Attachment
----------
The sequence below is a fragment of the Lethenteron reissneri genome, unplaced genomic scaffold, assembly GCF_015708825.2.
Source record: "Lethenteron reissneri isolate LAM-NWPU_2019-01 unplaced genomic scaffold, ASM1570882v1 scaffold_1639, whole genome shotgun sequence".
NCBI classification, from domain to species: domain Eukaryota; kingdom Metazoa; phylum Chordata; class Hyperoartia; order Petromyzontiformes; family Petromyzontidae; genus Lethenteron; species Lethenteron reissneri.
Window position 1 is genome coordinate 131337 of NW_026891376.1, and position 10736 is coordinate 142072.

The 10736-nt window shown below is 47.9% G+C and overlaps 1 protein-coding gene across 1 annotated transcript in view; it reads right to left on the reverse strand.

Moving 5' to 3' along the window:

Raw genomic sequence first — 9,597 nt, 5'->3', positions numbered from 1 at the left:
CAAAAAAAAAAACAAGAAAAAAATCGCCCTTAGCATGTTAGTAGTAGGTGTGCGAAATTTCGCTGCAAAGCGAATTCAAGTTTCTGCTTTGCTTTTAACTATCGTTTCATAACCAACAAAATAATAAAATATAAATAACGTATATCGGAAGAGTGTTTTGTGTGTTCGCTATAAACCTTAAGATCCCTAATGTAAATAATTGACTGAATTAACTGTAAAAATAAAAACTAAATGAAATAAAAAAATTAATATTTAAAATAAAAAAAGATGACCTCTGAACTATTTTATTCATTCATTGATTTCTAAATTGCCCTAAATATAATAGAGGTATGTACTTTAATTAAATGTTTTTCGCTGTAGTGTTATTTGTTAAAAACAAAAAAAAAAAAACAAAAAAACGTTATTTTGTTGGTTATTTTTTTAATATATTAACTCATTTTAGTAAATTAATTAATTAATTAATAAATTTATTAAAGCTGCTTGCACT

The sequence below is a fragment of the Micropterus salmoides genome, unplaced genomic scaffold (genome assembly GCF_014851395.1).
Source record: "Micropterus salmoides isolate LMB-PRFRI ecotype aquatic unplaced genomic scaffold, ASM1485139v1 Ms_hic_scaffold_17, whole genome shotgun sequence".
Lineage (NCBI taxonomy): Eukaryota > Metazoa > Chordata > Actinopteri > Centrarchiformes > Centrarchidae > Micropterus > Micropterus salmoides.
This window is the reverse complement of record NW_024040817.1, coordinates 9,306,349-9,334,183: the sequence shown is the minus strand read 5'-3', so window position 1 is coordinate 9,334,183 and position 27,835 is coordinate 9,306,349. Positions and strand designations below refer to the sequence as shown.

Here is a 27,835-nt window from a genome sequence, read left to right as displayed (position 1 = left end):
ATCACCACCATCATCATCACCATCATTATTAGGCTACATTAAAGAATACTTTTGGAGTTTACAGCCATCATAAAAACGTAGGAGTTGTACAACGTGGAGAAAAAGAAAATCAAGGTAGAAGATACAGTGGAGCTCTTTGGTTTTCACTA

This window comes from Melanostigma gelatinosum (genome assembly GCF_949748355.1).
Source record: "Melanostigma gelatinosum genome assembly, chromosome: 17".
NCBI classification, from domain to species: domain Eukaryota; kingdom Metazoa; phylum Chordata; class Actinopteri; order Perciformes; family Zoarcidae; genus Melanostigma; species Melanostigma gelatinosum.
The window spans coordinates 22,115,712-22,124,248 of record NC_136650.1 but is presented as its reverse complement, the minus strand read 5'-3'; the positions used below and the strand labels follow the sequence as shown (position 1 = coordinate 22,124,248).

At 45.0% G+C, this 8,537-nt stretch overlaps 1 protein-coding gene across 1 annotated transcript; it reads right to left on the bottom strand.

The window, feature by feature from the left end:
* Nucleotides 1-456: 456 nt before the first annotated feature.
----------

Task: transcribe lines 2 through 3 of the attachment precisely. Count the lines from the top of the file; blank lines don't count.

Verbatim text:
Source record: "Lethenteron reissneri isolate LAM-NWPU_2019-01 unplaced genomic scaffold, ASM1570882v1 scaffold_1639, whole genome shotgun sequence".
NCBI classification, from domain to species: domain Eukaryota; kingdom Metazoa; phylum Chordata; class Hyperoartia; order Petromyzontiformes; family Petromyzontidae; genus Lethenteron; species Lethenteron reissneri.